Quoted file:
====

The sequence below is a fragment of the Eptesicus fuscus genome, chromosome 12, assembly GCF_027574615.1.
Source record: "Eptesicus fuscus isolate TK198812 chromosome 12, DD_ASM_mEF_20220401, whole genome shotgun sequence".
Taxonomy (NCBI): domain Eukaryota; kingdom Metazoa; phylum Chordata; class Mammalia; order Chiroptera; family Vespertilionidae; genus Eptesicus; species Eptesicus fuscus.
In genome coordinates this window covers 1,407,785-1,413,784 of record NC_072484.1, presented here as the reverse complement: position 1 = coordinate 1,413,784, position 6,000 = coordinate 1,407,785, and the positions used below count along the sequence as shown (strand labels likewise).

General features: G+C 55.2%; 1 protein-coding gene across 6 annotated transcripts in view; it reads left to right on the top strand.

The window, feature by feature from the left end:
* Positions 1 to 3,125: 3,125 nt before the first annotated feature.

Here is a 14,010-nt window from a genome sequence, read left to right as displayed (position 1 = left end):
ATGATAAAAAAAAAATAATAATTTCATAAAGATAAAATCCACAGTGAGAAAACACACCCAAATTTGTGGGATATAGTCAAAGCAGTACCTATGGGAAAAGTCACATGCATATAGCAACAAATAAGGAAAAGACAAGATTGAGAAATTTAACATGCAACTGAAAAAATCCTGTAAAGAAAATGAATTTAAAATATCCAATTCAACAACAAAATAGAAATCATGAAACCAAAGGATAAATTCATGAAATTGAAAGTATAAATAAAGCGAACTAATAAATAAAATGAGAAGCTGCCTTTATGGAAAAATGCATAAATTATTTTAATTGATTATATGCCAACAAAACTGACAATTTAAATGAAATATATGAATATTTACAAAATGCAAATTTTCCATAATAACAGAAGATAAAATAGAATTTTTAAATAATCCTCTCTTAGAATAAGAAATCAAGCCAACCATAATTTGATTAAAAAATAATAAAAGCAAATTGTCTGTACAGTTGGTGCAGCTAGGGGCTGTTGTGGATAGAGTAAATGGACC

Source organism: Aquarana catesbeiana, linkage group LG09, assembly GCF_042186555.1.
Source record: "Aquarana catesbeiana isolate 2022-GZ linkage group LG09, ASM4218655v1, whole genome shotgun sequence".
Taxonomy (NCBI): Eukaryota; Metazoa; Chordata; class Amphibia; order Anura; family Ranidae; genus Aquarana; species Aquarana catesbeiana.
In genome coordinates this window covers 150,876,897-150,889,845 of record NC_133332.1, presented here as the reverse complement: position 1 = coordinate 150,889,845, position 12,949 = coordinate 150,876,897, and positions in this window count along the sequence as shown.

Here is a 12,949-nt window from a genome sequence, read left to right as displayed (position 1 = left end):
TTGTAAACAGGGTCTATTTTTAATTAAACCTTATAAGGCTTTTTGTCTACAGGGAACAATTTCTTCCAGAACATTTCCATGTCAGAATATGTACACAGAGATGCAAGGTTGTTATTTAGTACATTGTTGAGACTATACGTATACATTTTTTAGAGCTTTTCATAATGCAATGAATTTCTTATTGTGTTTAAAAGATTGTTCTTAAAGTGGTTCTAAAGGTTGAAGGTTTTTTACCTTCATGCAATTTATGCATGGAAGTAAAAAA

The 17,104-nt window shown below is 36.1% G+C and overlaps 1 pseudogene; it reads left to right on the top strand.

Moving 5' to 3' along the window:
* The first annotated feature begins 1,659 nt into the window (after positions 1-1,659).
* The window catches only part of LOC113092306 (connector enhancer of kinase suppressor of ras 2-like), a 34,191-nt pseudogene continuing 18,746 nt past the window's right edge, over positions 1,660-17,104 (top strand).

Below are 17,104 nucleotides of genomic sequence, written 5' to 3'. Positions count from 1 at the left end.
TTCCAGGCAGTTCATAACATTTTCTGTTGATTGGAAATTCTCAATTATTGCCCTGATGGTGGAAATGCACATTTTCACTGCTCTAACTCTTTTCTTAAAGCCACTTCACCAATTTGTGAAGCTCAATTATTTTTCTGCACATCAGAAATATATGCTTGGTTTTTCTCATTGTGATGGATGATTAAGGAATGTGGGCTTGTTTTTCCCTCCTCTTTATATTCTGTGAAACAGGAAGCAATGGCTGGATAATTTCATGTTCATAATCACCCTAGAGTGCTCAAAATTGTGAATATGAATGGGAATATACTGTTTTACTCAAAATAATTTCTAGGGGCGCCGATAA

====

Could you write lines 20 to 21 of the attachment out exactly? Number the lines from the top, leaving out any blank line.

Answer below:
Below are 17,104 nucleotides of genomic sequence, written 5' to 3'. Positions count from 1 at the left end.
TTCCAGGCAGTTCATAACATTTTCTGTTGATTGGAAATTCTCAATTATTGCCCTGATGGTGGAAATGCACATTTTCACTGCTCTAACTCTTTTCTTAAAGCCACTTCACCAATTTGTGAAGCTCAATTATTTTTCTGCACATCAGAAATATATGCTTGGTTTTTCTCATTGTGATGGATGATTAAGGAATGTGGGCTTGTTTTTCCCTCCTCTTTATATTCTGTGAAACAGGAAGCAATGGCTGGATAATTTCATGTTCATAATCACCCTAGAGTGCTCAAAATTGTGAATATGAATGGGAATATACTGTTTTACTCAAAATAATTTCTAGGGGCGCCGATAA